Taxco silver jewelry has a fascinating and rich history. The indigenous people of Taxco were using silver long before the arrival of the Spanish in the Americas. This indigenous society mined silver and used it to make gifts and offerings to the Aztec gods. The people of Taxco utilized their ingenuity and creativity centuries before the arrival of a man named William Spratling. However, it was indeed this man who put into motion what collectors around the world covet: silver Taxco jewelry.
In the early 1920s, the American architect William Spratling arrived in Mexico. Spratling became friends with Diego Rivera and soon began to work closely with him. As an architect and professor Spatling was fascinated by Aztec jewelry and used it as inspiration for his own designs. As Spratlling’s jewelry became more popular he began teaching local silver designers how to produce his designs. Spratling’s influence on Taxco silver jewelry is undoubtable, however the city’s reputation for stunning jewelry designs has only grown since then. Taxco is now thought of as producing incredible artists and designers such as Enrique Ledesma. Ledesma studied under Spratling and his influence is undeniable. Ledesma is renowned for his seamless blending of stone with silver.
This is a stunning Taxco sterling silver necklace featuring onyx, jasper, turquoise and another unidentified polished black striped stone. This piece is in the style of Enrique Ledesma. The silver is impeccably blended with the stones. Clearly, with this level of attention to detail and skill one may assume this piece was indeed done by a true master.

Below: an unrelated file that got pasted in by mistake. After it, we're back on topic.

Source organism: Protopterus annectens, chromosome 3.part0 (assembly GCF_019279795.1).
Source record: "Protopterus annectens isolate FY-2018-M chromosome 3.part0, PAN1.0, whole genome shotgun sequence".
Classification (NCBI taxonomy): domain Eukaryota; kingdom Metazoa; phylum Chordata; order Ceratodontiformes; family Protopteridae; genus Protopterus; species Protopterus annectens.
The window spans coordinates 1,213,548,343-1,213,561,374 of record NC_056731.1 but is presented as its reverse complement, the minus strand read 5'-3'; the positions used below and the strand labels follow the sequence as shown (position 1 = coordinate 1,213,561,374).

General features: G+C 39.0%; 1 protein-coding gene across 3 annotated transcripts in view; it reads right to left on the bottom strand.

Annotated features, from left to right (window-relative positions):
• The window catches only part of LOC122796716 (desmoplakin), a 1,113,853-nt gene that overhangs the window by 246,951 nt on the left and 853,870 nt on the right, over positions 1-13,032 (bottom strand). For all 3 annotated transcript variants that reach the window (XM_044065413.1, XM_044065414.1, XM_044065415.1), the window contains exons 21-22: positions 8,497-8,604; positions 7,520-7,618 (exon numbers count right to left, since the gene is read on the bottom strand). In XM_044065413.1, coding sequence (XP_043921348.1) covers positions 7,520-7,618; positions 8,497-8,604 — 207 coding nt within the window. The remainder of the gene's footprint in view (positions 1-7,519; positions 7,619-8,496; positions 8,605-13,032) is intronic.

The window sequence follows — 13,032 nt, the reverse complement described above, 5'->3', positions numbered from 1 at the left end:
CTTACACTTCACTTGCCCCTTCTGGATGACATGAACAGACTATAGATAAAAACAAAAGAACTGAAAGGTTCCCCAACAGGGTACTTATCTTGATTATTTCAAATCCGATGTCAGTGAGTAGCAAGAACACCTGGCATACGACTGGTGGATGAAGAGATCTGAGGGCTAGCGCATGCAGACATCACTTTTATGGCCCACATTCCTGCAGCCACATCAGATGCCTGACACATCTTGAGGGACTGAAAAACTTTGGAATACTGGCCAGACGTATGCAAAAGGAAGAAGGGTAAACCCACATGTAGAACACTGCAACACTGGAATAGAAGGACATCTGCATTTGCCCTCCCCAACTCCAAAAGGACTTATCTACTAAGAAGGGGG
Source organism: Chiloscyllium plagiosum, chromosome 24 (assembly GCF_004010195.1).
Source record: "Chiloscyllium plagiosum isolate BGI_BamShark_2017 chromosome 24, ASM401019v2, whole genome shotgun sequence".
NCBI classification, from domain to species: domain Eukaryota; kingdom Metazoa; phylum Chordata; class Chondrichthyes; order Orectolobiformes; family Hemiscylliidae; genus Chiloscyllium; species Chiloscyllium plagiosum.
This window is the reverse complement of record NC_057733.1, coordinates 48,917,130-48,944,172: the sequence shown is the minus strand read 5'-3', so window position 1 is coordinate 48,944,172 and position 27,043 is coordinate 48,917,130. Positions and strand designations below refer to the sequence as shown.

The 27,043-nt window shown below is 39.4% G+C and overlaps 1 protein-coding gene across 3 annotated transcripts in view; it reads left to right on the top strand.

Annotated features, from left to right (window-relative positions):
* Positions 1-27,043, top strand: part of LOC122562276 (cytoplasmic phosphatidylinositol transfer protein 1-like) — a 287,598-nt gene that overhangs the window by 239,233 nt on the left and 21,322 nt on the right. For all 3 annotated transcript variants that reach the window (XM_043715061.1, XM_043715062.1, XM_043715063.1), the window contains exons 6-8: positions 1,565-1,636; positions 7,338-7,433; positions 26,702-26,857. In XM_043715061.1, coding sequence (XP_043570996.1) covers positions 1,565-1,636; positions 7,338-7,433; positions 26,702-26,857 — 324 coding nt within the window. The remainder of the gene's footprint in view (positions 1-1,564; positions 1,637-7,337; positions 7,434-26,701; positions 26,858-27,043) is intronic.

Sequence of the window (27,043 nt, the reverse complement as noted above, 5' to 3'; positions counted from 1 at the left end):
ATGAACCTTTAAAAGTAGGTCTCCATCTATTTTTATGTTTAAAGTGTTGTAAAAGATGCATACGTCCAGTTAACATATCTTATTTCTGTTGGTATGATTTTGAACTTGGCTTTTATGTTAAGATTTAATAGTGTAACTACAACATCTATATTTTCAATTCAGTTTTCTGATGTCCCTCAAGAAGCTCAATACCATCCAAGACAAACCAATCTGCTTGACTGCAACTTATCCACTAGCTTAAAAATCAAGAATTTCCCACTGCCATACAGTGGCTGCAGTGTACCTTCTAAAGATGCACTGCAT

All the links are original and very sturdy. The box clasp is in good working condition. This piece is marked “925 MEXICO” to ensure authenticity. This piece is also marked “TC-92”. After 1980, Mexican silversmiths adopted the “letter and number” system. The letter and number systems utilizes a letter to identify a location (e.g. T for Taxco). The second letter used in the system is meant to identify the first of last name of the maker (in this case the maker’s name began with a C). Finally, the number is the number of the registration of the maker.
All seven of the stones featured in this necklace are in wonderful condition. The onyx is a deep, buttery black while the turquoise features streaks of dusty orange and lapis-like blue. The jasper as well as the unidentified stone are in equally good condition. This necklace is nicely graduated, so naturally the stones range in size. The smallest is approximately 17.07 mm while the largest is approximately 26.66 mm. This piece weighs approximately 102.5 grams or 3.29 troy ounces. Laid flat this necklace is approximately 17 inches long.
This is a truly spectacular necklace and a prime example of the beauty of Taxco silver jewelry!